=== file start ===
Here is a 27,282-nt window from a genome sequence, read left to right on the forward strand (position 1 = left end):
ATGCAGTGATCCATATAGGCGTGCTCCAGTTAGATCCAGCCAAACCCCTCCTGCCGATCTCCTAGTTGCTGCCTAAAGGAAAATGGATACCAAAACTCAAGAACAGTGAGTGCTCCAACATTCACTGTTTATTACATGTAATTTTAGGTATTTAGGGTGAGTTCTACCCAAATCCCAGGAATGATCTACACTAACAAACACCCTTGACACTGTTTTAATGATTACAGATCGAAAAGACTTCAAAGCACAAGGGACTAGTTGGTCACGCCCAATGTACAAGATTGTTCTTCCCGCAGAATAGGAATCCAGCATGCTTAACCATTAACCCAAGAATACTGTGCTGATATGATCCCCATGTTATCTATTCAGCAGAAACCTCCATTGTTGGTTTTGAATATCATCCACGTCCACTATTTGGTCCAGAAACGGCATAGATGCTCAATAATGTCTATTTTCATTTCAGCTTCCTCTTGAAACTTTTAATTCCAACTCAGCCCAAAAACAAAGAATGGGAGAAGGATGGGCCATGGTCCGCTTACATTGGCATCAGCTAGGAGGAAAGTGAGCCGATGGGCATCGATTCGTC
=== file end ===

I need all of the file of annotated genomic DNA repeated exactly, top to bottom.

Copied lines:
Here is a 27,282-nt window from a genome sequence, read left to right on the forward strand (position 1 = left end):
ATGCAGTGATCCATATAGGCGTGCTCCAGTTAGATCCAGCCAAACCCCTCCTGCCGATCTCCTAGTTGCTGCCTAAAGGAAAATGGATACCAAAACTCAAGAACAGTGAGTGCTCCAACATTCACTGTTTATTACATGTAATTTTAGGTATTTAGGGTGAGTTCTACCCAAATCCCAGGAATGATCTACACTAACAAACACCCTTGACACTGTTTTAATGATTACAGATCGAAAAGACTTCAAAGCACAAGGGACTAGTTGGTCACGCCCAATGTACAAGATTGTTCTTCCCGCAGAATAGGAATCCAGCATGCTTAACCATTAACCCAAGAATACTGTGCTGATATGATCCCCATGTTATCTATTCAGCAGAAACCTCCATTGTTGGTTTTGAATATCATCCACGTCCACTATTTGGTCCAGAAACGGCATAGATGCTCAATAATGTCTATTTTCATTTCAGCTTCCTCTTGAAACTTTTAATTCCAACTCAGCCCAAAAACAAAGAATGGGAGAAGGATGGGCCATGGTCCGCTTACATTGGCATCAGCTAGGAGGAAAGTGAGCCGATGGGCATCGATTCGTC